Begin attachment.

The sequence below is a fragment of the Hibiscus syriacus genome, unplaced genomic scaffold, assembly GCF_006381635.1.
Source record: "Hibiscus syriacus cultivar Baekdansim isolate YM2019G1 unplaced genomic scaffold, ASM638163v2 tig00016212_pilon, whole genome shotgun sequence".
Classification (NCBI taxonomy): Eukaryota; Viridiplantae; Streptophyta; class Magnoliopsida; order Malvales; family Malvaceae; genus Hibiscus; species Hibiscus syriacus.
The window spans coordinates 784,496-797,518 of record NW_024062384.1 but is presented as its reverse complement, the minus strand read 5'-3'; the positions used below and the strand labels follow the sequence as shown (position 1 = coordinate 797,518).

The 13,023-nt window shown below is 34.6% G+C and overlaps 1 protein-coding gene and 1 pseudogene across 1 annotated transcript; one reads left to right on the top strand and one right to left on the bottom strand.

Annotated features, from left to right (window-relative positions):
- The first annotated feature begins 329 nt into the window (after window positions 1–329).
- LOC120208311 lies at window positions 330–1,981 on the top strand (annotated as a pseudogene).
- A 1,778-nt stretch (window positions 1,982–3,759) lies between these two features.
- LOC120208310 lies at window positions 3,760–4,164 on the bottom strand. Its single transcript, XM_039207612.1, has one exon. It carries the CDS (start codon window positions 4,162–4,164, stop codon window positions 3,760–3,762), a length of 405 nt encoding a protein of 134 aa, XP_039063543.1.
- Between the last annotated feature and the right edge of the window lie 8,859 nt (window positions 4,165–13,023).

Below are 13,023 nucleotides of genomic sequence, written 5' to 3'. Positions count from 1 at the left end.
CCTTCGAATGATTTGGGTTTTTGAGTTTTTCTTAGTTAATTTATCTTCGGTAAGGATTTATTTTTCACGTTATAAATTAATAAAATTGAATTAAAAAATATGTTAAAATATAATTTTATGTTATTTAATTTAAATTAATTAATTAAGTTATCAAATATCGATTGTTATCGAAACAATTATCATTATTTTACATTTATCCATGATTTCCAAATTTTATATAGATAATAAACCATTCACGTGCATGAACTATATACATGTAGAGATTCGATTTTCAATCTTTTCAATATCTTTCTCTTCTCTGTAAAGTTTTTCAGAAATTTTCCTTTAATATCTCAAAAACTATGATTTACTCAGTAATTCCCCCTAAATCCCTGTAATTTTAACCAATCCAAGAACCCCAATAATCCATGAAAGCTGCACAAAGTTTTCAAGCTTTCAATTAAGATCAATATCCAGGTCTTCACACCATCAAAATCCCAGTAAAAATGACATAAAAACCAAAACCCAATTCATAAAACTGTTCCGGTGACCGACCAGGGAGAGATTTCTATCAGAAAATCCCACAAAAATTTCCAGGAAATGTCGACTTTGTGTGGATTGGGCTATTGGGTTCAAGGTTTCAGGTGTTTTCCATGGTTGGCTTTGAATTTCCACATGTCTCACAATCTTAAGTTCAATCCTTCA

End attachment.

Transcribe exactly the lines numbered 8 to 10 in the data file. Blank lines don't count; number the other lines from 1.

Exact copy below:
- LOC120208311 lies at window positions 330–1,981 on the top strand (annotated as a pseudogene).
- A 1,778-nt stretch (window positions 1,982–3,759) lies between these two features.
- LOC120208310 lies at window positions 3,760–4,164 on the bottom strand. Its single transcript, XM_039207612.1, has one exon. It carries the CDS (start codon window positions 4,162–4,164, stop codon window positions 3,760–3,762), a length of 405 nt encoding a protein of 134 aa, XP_039063543.1.